I recently saw the kids' movie How to Eat Fried Worms. It was a delightful, down-to-earth, and purely kid-centered underdog/boy dynamics movie. Really sweet. Anything the kids laughed at we laughed at, and vice versa. Few if any modern-day pop culture references and obvious traces of cross-marketing campaigns. Beyonce did not promote her new single, and the kids did not open their refridgerator doors to shelves full of Pepsi. Even that annoying little girl from the old Pepsi ads didn't get under my skin. I'm growing up and getting old, sure, but this movie struck me as about as sweet and pure as kids' movies gets these days.

During the movie, which featured a lot of bully-new kid showdowns leading to...well, I won't spoil anything, I started thinking about one of my favorite bully-new kid-underdog-boy dynamics movies, My Bodyguard, the 1980 film that introduced me to Matt Dillon, for whom I've always had an added attachment because he reminds me of my brother (although not his characters' lifestyle in certain movies). If you've somehow never seen this movie or you haven't seen it in 25 years and you now have kids ready to try "old" movies, I heartily recommend you Netflix this baby. While you watch it, see if you're not drawn into the character of Carson, the little squirt friend of Clifford (Chris Makepeace), played by Paul Quandt. This Quandt kid hits just the right, downbeat, downtrodden, all-knowing note. The great Roger Ebert singled out his performance, saying, "there's another kid, the solemn-faced, wide-eyed Paul Quandt, who steals a couple of scenes with his absolute certainty that the worst is yet to come." Now, check out the link to this review, and see if notice the one thing missing from Paul Quandt's name relative to the names of his costars.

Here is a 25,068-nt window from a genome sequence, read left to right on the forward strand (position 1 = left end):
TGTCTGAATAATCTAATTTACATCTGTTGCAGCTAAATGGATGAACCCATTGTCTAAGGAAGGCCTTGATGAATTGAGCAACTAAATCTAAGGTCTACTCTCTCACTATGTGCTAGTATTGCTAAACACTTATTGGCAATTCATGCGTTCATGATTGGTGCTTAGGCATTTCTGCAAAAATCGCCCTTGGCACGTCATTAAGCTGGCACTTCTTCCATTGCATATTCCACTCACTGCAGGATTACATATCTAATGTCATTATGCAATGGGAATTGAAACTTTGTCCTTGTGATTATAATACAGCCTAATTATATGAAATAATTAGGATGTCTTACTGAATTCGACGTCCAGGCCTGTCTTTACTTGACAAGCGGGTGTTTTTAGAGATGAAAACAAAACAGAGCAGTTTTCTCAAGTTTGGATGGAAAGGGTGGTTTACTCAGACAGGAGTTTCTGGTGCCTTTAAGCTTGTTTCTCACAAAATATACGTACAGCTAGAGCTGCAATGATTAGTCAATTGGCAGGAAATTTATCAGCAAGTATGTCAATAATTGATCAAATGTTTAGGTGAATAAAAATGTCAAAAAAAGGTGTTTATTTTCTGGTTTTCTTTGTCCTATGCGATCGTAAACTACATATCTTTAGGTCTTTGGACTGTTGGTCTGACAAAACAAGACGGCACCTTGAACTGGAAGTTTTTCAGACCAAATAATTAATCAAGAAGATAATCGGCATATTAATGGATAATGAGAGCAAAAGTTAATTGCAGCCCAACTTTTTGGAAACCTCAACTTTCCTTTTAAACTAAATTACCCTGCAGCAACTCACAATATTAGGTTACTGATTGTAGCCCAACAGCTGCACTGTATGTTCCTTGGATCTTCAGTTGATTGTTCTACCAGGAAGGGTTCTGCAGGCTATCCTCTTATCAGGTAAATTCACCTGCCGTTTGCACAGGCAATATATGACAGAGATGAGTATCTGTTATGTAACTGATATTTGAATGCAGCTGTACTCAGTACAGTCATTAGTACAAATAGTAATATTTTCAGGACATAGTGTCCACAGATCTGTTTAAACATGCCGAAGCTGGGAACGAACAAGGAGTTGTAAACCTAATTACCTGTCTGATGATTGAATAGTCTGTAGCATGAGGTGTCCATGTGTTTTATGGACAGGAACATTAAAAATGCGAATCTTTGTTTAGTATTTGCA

OK, did you get it yet? If not, click on that first, imdb.com link I gave you when I introduced Quandt into this discussion. I'll give it to you here, again. Look at that filmography! Talk about your 1-hit wonders. I've searched high and low on the Web for an update on this guy, and I've found NOTHING of substance beside those mad props from Ebert. It's an endless loop of that sole, barren filmography entry. I've discussed it with people in the know, people in the industry, and they have no idea what happened to this kid. Where are the "Where are they now stories" on the guy? Is he living, is he dead? Did the worst indeed come? I hope not, Paul. Take care!

Friday, September 01, 2006

A Certain Ratio, Sextet

Sextet by A Certain Ratio is an album I discovered in college, when being depressed and confused was a way of life. I don't know how much I can tell you about the band that you may not already know: they were on Factory Records, this album is produced by Martin Hannett (best known for his work with Joy Division), they're named after an Eno song, etc. I think they appear in that 24 Hour Party People movie, but I can't be sure, not having seen the film.

This is not the type of music I typically liked even way back when, but I bought this album based on the Joy Division/Martin Hannett connection. Along with imagined Cool Points, I would learn that side benefits of owning the vinyl release of this album include the cool textured album cover and the really nice plastic sleeve into which the album slides. It may be the finest-quality plastic sleeve of any record in my collection. Sadly, I cannot include the textured album cover and thick plastic sleeve in this entry. Trust me.

If you've never heard this album, I would describe the music as Joy Division gone funk with heavy elements of '70s Satan movie vibes. Think the meeting point between Hannett's production work on Joy Division's Closer and his work on that great first ESG ep...set in a knock-off of Polanski's Rosemary's Baby. I especially like the staggered, slightly off-key horn parts that appear in songs. That sound represents my personal version of the Charlie Brown teacher "wah-wah-wah" sound. although in my case it was the hopeless sound of my parents fighting.